FARC hostages rescued
Colombian soldiers staged one of the greatest hostage rescues in history last week, all thanks to a little acting. A disgruntled member of the Revolutionary Armed Forces of Colombia (FARC) decided to help the Colombian army rescue three American contractors, former presidential candidate Ingrid Betancourt and 11 others held captive in the Colombian jungle. The double agent convinced the commander in charge of the hostages that FARC leaders wanted the 15 hostages transported to another location. The rescue crew of 12 Colombians—some dressed as FARC members and others wearing Che Guevara T-shirts and pretending to be part of a fake group called the International Humanitarian Mission—had a helicopter waiting to transport the hostages to their next destination. Everyone, including the hostages, was fooled until the Colombians revealed themselves once they were safely in the air.
Ironically, it was the Che T-shirts that were the most convincing part. “They were wearing Che Guevara shirts, and I thought: It’s the FARC!” said Betancourt. The Associated Press couldn’t bring themselves to mention that fact, calling the apparel simply “white” shirts. As Betancourt’s story is told, however, it will serve to bring down the myth that Che was a romantic hero instead of a terrorist thug. Indeed, Investor’s Business Daily notes, “In reality FARC is Che in action. No group has more right to claim the Guevara legacy than these jungle terrorists who actually have been at it since the days of Che.” The story also is damaging for FARC in that even Fidel Castro and Hugo Chavez are distancing themselves from the terrorist group they have long supported.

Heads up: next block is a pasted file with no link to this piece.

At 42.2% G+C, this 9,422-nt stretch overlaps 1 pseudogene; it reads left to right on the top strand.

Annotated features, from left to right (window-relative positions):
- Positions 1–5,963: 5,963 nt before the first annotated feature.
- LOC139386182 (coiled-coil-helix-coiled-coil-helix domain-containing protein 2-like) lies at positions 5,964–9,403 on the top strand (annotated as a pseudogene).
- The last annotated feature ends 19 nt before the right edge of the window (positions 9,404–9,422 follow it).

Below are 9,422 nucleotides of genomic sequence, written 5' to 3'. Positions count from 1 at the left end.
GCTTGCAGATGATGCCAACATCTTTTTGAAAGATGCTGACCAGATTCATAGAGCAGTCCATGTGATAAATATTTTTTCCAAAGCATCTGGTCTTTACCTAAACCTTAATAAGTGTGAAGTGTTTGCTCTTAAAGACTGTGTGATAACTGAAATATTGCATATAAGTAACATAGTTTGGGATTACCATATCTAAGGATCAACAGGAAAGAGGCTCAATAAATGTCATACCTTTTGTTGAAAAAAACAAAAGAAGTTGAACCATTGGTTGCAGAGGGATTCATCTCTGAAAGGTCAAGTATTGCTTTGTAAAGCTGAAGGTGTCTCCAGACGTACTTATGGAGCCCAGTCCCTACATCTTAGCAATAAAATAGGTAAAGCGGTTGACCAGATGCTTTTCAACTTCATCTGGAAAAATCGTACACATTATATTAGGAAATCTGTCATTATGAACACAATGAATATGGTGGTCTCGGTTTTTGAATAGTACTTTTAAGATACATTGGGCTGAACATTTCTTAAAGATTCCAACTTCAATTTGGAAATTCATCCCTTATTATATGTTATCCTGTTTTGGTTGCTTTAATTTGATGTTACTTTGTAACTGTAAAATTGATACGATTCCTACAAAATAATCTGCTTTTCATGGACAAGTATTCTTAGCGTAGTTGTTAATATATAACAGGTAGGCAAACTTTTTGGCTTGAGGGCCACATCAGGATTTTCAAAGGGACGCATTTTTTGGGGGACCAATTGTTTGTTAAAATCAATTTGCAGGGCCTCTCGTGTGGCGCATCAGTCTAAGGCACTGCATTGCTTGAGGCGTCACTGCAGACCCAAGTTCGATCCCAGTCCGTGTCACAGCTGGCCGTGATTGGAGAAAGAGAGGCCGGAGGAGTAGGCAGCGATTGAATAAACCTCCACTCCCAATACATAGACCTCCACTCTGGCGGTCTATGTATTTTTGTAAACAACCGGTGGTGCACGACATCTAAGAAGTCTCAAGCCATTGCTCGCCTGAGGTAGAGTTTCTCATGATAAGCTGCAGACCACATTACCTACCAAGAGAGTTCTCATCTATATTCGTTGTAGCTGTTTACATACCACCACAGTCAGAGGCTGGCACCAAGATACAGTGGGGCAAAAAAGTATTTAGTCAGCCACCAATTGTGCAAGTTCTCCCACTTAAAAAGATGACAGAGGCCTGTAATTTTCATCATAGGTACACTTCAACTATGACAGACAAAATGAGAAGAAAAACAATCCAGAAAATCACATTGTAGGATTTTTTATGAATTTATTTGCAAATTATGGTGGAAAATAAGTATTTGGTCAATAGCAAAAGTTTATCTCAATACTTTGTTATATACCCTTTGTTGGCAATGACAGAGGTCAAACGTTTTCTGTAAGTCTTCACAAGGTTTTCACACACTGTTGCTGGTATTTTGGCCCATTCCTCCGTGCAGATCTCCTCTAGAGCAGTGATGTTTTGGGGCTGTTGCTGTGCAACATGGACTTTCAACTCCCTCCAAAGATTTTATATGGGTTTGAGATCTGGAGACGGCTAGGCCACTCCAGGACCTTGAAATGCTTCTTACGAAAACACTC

As a thank you for Colombia’s daring rescue of three American citizens, we suggest that Congress pass the free-trade agreement currently being held hostage by Speaker Nancy Pelosi (D-CA). Maybe if Republicans wear Che T-shirts, they can trick her into it.
"They spoke with Commander Enrique and Cesar," she said of her captors. As she looked closer, she saw that the men from the helicopter were wearing shirts emblazoned with the likeness of Che Guevara, the Argentine hero of the Cuban revolution. "I thought, this is FARC," she said.